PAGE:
Make the load lighter and work quicker with the right dump trailer for your job site, do-it-your-self project, farm, or business.
Dump trailers come in a wide variety of sizes, materials, and functionality and choosing the right one can be a long-lasting, time and labor saving investment. Deciding if a dump trailer is for you or which dump trailer fits your needs means assessing your work needs, knowing your towing capacity, and having a budget.
Dump trailers can be towed by a truck or other vehicle, filled with debris, tools, planting or building materials then lifted at an angle to spill the materials out without manual unloading. Most dump trailers are powered by a hydraulic pump that can be operated with a remote in newer models, a switch or button on the trailer itself. Unlike larger, more expensive dump trucks, dump trailers can be unhitched and left at a job site, however remote. An investment in the right dump trailer can save hours of costly labor.
Size, capacity, height and configuration are all points to ponder when selecting a dump trailer.
Dump Trailer Configuration
Look for dump trailers to be built as a bumper pull or gooseneck hitch with the bed above a deck or with the bed inside the wheels, to ride low, or above the wheels, for greater ground clearance.
For greater ground clearance, traveling over uneven surfaces, and loads that are small to moderate in weight, consider a dump trailer built on straight axles with a bed that sits above and are in line with the tires.
If hauling equipment, carts or mowers is on the duty list for your new dump trailer, consider a low rider or drop axle configuration, which allows the trailer to sit between the wheels for a lower ground. A drop axle is a good choice for hauling wheeled equipment and towing on even surfaces.
For serious hauling with hefty loads, consider a deck over dump trailer, a trailer configured atop a stout trailer platform with the trailer tilting up, sometimes with a scissor lift, from the middle of the platform.
Payload capacity is a weighty matter in dump trailer selection. Look at the Gross Vehicle Weight of any dump trailer you consider. The Gross Vehicle Weight is a combination of the trailer’s weight and the maximum weight the trailer can carry.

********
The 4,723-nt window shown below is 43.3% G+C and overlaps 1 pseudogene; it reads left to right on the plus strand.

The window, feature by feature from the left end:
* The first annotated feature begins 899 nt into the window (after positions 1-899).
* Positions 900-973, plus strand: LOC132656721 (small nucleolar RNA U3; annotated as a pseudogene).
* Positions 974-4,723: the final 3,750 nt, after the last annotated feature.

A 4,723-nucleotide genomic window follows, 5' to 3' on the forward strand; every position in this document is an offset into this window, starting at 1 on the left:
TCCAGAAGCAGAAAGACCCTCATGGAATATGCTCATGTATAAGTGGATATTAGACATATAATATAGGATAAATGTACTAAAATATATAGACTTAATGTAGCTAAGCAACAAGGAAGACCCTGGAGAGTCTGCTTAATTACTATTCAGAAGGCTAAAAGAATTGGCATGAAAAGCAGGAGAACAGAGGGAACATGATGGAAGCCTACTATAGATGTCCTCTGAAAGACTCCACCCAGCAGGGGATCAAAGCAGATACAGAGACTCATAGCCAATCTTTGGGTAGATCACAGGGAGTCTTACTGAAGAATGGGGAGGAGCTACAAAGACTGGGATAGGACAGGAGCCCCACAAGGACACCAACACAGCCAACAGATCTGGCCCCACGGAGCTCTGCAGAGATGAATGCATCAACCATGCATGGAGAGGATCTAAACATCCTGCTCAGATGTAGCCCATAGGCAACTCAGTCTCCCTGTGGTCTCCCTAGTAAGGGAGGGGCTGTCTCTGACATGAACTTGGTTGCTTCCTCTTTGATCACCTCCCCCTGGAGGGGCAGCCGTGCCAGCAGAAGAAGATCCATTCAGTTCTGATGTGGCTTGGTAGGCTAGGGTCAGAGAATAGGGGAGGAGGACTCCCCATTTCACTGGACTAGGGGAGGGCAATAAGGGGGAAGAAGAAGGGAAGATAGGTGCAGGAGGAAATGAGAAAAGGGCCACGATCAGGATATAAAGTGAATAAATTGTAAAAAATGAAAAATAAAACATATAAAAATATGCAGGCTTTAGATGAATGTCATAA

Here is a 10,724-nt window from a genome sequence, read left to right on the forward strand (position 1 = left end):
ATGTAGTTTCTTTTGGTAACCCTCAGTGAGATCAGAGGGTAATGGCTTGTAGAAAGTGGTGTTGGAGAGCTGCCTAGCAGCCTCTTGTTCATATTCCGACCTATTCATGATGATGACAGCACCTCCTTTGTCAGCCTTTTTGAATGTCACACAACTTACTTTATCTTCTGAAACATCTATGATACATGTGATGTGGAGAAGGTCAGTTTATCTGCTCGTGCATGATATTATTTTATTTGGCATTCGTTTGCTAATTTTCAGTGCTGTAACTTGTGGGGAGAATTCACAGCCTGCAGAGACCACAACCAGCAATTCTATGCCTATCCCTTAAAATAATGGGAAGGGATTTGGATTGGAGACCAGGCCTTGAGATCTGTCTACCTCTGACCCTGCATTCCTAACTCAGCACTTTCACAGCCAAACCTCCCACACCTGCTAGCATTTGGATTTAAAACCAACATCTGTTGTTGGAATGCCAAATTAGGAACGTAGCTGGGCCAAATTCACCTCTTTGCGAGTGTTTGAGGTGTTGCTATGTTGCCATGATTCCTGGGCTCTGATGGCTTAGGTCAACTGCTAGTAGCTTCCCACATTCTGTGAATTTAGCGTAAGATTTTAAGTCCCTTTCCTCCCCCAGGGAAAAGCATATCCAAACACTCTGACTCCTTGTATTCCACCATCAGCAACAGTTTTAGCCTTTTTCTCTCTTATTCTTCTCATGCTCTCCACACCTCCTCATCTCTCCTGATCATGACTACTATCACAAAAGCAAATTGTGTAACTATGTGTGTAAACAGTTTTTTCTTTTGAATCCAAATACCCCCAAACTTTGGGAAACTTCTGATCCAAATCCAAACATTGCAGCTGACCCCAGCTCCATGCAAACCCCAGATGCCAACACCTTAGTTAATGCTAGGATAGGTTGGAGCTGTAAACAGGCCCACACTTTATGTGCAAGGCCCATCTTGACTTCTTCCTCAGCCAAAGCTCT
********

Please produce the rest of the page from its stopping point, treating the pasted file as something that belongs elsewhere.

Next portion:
Consider what your dump trailer needs to haul and the capacity of your towing vehicle, which will have its towing capacity listing in the owner’s manual.
The smallest of dump trailers, those rated for less than 1,800 pounds, may be light enough to be towed behind a rugged four-wheeler for chores like clean up and grounds maintenance.
Do-it-yourselfers, small businesses, and grounds keepers may find a light-duty dump trailer a suitable choice. Light duty dump trailers are stout enough to tote equipment to a job site and will generally have a GVW of around 3,000 pounds. While not mandatory, light duty dump trailers may be equipped with an electric braking system.
Heavy duty dump trailers may have a GVW of up to 20,000 pounds and will usually be equipped with electric brakes and dual axles. Heavy duty dump trailers can be up to 20 feet long and are a valuable tool for construction projects, industrial work, and farming.
A dump trailer is a versatile addition to the work arsenal – replacing dumpsters in hard to reach project areas, saving hours of manual labor unloading dirt, gravel, mulch, and other loose material, able to carry and unload equipment, all while withstanding the elements.